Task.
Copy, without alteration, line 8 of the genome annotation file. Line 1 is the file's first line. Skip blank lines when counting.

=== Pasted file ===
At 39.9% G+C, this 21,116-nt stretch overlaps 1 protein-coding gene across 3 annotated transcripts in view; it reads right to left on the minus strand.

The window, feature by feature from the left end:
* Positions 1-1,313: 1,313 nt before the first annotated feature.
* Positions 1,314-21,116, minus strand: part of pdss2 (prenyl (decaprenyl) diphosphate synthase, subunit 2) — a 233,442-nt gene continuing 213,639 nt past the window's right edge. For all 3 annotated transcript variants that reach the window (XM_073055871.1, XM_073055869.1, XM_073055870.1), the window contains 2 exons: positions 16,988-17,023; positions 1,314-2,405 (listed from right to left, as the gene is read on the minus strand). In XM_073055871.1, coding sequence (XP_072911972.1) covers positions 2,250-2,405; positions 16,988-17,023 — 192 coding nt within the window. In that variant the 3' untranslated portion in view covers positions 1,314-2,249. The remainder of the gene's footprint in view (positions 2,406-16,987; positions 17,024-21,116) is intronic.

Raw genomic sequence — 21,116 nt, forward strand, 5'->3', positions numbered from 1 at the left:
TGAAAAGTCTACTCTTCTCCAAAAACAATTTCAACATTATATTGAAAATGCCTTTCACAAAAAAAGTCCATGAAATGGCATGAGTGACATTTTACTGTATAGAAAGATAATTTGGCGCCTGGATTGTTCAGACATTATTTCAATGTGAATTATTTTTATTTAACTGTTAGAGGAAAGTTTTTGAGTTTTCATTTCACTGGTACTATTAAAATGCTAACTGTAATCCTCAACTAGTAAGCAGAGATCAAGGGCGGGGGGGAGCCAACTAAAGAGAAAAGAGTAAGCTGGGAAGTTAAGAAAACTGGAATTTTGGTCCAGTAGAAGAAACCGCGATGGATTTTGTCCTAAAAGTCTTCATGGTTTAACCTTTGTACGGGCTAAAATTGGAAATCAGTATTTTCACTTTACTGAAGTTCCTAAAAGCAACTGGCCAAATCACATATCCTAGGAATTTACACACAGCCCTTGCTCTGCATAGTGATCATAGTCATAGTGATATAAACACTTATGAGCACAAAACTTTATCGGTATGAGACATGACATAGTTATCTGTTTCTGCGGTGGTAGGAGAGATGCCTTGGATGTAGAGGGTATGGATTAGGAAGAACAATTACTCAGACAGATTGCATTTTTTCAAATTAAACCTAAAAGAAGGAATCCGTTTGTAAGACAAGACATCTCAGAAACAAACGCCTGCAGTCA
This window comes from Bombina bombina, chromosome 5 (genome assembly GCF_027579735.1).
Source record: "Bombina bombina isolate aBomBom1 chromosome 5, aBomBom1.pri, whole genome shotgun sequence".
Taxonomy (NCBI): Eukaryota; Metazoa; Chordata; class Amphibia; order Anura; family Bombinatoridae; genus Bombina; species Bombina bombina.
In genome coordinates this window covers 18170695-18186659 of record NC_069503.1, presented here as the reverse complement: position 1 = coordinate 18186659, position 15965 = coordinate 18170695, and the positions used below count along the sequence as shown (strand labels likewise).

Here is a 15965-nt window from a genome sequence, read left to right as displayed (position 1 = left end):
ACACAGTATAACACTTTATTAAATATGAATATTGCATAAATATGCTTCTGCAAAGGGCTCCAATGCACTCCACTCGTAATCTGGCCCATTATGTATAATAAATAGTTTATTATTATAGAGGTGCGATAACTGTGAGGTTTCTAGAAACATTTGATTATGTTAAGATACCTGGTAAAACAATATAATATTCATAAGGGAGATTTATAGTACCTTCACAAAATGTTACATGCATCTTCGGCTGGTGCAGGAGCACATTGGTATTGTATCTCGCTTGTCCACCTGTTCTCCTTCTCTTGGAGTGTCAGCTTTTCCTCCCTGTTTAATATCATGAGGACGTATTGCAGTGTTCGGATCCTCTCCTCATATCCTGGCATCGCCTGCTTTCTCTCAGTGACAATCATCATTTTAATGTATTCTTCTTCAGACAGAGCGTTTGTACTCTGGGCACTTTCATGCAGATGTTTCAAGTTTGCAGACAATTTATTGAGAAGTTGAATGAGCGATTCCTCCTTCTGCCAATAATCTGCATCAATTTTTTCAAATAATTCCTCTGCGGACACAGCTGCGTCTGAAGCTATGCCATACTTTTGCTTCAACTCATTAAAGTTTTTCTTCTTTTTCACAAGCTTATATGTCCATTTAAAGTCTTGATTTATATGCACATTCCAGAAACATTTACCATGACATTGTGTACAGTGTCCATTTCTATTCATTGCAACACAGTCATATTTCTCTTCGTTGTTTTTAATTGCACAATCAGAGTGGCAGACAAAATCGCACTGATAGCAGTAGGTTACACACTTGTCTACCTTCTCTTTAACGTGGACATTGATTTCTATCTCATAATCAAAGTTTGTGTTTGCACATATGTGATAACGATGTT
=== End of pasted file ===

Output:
Source record: "Bombina bombina isolate aBomBom1 chromosome 5, aBomBom1.pri, whole genome shotgun sequence".